I would start to feel a little better, do too much and then crash hard. I felt so down. I read a book on dealing with chronic illness (called How to Be Sick…not actually what it sounds like very buddha inspired). It taught me a lot and had a lot of life lessons that I think would be good for anyone. It helped me become better at being in the present moment and also to let go of the resistance I was fighting with constantly. It helped with the whole “invisible illness.” But it didn’t fully take away my fear. In fact, the author still was sick after 10 years, bed bound to be exact, with the same illness! I didn’t want to end up in a place of giving up. One night as I lay there worried about if I would ever get better, I could feel the effects in my body. I knew what kind of chemical reactions happen from anxiety and stress. I envisioned the adrenaline being released, the cortisol surge wreaking havoc on my body. And then it dawned on me. I call it the biggest epiphany moment I have ever experienced. I was literally high on life for weeks after it. I realized I had two options in front of me. I could continue to live the way I was living: worried, upset and anxious, or I could simply let go and just trust. Trust in whatever it was. The universe, life, God, whatever you want to call it, that everything would be okay. I didn’t have to know what that okay meant, I didn’t have to know what that okay entailed or how it would look but I could trust that in some how some way, regardless of what happened, I would be okay. And that place seemed so calm, so inviting. Everyone has the option to step into this place no matter what is going on in their life but it’s not always easy to let go.

In my situation, I also took a step back and thought about it rationally. What would be more conducive for my health? To set off the stress response and alarm bells in my body? Or to stay present, calm and trusting and allow better shot at homeostasis? I think the answer was obvious. My entire outlook changed that night. I think my entire outlook on life changed too. When you truly let go of your excessive thoughts and worry, your plans, your desire to control things, it’s a strange place to be. Even for those of you who don’t think you do this, I am talking about the most simple aspects: the to do list, the plans for tomorrow, the recap of the day. It doesn’t mean you forget about them but they’re not going anywhere even if you don’t spend time thinking about them constantly. The next morning I ran around telling what felt like the world about my breakthrough. “I am going to get better. I know it.” I simply chose to reject the idea that I was summoned to live the rest of my life this way. I was healthy before, there was no reason I couldn’t be healthy again.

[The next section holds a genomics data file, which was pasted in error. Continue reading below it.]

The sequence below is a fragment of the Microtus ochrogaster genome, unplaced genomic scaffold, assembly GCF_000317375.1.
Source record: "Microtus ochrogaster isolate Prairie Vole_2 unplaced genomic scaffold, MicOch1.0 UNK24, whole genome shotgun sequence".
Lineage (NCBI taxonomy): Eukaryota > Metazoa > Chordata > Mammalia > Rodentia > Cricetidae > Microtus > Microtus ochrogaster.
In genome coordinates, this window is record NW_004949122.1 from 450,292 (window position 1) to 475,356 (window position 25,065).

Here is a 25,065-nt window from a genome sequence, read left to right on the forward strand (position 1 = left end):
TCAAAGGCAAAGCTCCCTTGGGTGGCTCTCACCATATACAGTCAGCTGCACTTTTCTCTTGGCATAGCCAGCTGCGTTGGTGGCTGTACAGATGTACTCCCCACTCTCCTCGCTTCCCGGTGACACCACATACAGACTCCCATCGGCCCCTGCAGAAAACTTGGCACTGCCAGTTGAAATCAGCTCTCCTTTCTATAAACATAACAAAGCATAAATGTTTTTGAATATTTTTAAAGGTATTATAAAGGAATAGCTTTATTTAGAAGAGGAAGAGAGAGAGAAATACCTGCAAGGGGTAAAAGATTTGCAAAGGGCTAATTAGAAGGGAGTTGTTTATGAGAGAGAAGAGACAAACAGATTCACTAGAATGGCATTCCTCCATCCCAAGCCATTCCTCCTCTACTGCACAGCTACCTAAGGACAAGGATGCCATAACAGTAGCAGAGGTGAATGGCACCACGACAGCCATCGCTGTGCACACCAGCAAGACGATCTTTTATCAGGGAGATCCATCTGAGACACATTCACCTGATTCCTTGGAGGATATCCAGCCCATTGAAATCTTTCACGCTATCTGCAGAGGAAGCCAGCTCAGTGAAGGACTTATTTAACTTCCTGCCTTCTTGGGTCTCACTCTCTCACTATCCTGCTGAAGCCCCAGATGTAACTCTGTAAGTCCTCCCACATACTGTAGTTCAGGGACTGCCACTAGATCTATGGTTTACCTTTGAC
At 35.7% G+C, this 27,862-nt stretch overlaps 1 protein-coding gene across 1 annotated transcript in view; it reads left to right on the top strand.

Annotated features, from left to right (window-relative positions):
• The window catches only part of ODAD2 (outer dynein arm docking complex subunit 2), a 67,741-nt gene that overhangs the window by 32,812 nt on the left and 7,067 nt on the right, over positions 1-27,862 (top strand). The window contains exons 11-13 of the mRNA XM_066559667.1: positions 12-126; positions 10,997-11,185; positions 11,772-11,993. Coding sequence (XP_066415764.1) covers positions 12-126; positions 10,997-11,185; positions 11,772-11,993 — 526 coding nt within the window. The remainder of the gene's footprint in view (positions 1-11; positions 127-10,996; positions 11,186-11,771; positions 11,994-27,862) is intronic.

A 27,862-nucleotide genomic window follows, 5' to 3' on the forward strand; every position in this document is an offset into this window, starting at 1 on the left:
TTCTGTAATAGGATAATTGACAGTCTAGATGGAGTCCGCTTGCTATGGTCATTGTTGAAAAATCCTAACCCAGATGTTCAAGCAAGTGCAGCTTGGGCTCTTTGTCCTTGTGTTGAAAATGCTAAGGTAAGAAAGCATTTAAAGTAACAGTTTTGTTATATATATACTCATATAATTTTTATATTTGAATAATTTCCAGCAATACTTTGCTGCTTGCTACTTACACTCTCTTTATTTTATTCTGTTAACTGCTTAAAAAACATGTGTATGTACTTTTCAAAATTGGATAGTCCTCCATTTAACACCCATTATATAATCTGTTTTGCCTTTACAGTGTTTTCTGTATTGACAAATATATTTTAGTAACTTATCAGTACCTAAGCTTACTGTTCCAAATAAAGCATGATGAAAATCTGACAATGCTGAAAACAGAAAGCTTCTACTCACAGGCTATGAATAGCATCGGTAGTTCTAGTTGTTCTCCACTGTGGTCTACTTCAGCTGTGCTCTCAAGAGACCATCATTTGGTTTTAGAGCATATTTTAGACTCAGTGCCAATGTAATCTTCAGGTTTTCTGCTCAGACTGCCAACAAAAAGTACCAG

This didn’t mean I fought with the present moment. It didn’t mean I obsessed over getting better. I just went with the now and set my intention out that I would get better and soon began the steps I needed to take to have this actually happen. To get better I had to start living in the present moment. When you live in the present moment, there is very rarely anything to be stressed about or worried about. Stress and worry come from the long list of things we tell ourselves of : I need to do this, I should be doing this, I have to do this, and the what ifs? What If I don’t get this task done? What if I am too tired for my plans tonight? What if I have more health problems? Our good old “headmind” as RT calls it. You get the gist…. That day on, I decided I would only surround myself with stories of hope and recovery. I would cut as much negativity out of my life as I could. I stopped watching most of the news of all the gloom and doom in the world. I stopped watching the Dateline stories of this murder case and that murder case. I bought positive affirmation cards that I have next to my bed to read in the morning. I bought the book 50 Recovery Stories from CFS and many others. I didn’t care if people recovered from heart disease to IBS, it was the inspiration I was thriving off of. So what if there is minimal research on CFS? (Not that I am not a big supporter/advocate of more research and awareness) Really, I could sit around and wait 30 years for the research to catch up or I could shift my focus onto getting better. I wasn’t going to let half my life slip away waiting for the NIH to discover something for a condition that they have barely begun to acknowledge.

I made a list of all the things I could do to start doing for myself. I read a good book that put it so well: people say they want to get well but how badly do they really want it? Honestly ask yourself this next time you are complaining about a situation: how badly do you want something? Are you really doing everything you can that is in your control to make changes? I thought about it, I was doing a ton to help this happen but was I really doing everything I could? I made a list: simple things that I could do to help myself that I was often too lazy to do. My list of simple, REALISTIC, things that I could do: Baths with Epsom Salts a couple of times a week, more meditation, FLOSSING MY TEETH every day (your mouth is the portal to your immune system), cleaning up the products I use on myself to give my immune system a break, going to bed at a reasonable hour every single night The most important list: surrounding myself with positivity, cleaning out any of the negative baggage in my life, writing down all the things I was grateful for, continuing positive imagery of myself healthy again, you get the gist….